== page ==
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The Supreme Court’s recent decision in Melendez-Diaz v. Massachusetts heralds a dramatic change for Confrontation Clause jurisprudence and for most criminal trials. Crawford v. Washington held that “testimonial” statements were admissible only if the accused had a prior opportunity to cross-examine the witness. Melendez-Diaz applied this rule to forensic evidence, holding that certificates of analysis – used in a drug trail to prove the nature and weight of the proscribed substances, and sworn to and signed by the analysts who performed the tests – are testimonial.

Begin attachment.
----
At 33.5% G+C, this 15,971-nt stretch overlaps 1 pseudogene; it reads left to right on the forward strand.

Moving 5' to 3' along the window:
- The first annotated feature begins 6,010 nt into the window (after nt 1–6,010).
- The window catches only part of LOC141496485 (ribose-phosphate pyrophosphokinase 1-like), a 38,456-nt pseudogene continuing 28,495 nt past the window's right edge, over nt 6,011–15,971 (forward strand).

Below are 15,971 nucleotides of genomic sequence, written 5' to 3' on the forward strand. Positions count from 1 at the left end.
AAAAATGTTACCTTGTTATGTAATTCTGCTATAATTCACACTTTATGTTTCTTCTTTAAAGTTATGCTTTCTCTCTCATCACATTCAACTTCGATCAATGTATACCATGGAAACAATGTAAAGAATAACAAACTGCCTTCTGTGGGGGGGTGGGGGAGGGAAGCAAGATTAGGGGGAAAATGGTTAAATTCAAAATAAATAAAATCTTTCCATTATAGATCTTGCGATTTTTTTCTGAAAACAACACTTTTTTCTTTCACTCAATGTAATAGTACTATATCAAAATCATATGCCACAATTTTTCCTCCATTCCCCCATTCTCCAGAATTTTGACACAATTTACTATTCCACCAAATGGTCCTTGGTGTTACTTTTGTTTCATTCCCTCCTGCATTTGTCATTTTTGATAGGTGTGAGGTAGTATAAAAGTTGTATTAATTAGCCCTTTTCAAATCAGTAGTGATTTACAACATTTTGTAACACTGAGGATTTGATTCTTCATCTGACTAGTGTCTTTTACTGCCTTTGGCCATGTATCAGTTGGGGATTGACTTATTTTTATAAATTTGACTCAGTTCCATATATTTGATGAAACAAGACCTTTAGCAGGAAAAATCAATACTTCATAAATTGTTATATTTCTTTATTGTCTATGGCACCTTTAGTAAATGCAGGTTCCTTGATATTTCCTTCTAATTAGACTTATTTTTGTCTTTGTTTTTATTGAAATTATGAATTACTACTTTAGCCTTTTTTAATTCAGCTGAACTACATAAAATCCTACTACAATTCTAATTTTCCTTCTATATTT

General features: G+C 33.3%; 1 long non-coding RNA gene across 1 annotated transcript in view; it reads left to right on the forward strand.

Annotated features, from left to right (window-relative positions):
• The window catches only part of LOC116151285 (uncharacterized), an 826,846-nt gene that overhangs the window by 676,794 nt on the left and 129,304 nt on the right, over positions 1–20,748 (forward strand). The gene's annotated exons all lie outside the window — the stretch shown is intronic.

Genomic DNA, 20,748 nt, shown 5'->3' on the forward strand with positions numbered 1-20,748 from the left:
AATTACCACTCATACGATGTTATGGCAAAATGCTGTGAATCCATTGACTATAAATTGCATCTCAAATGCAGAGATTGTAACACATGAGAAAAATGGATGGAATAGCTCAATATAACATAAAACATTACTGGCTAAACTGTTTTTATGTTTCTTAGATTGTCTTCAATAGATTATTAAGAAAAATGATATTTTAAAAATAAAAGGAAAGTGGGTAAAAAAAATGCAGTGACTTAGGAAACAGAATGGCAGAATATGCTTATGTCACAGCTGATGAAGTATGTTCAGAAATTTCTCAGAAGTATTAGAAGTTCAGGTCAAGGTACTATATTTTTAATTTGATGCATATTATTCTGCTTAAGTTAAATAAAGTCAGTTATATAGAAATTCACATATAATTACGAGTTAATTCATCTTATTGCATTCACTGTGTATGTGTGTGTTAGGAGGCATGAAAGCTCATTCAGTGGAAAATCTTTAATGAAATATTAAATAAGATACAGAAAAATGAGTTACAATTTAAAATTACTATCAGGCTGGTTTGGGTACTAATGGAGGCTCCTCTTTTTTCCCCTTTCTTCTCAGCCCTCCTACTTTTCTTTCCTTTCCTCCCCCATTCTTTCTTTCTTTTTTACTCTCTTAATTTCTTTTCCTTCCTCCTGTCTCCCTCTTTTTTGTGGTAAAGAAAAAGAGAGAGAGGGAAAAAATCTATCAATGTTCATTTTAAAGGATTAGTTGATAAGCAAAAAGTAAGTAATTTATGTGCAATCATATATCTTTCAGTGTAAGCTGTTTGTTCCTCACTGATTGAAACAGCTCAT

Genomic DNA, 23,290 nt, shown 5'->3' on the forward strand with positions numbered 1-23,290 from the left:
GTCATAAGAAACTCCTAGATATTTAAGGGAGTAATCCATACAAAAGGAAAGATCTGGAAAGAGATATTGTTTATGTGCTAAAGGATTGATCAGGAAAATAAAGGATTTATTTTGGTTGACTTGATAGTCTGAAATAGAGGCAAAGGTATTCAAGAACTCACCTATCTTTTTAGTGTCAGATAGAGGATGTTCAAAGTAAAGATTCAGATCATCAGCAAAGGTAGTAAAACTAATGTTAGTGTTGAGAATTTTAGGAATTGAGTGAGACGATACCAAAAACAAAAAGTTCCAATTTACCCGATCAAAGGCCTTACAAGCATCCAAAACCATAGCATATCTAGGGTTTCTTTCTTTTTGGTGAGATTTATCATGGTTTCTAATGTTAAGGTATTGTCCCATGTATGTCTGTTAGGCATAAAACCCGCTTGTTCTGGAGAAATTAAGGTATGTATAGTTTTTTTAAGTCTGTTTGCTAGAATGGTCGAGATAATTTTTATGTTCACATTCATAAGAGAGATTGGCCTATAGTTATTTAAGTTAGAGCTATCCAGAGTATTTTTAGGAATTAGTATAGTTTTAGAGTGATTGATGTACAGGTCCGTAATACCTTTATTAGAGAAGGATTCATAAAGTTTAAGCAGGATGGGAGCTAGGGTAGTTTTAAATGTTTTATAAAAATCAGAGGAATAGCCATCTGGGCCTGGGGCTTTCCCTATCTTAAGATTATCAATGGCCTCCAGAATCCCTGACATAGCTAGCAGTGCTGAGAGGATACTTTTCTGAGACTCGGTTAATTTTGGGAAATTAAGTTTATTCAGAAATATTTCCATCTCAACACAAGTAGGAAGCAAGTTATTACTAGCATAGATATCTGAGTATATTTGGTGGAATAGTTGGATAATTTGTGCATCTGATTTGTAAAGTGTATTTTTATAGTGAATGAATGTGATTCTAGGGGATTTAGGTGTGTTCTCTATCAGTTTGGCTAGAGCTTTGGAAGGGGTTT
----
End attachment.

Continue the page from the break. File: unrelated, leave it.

This article analyzes Melendez-Diaz’s implications for the Court’s Confrontation Clause jurisprudence and for the criminal justice system. In Part II, Stevens focuses on doctrine, analyzing the decision and exploring what the dueling opinions tell us about the meaning of the Confrontation Clause and the future of Crawford. Stevens concludes her analysis by discussing the decision’s real-world impact, outlining its costs and benefits as predicted by the majority and dissent, and explaining why neither opinion gets its cost-benefit analysis quite right.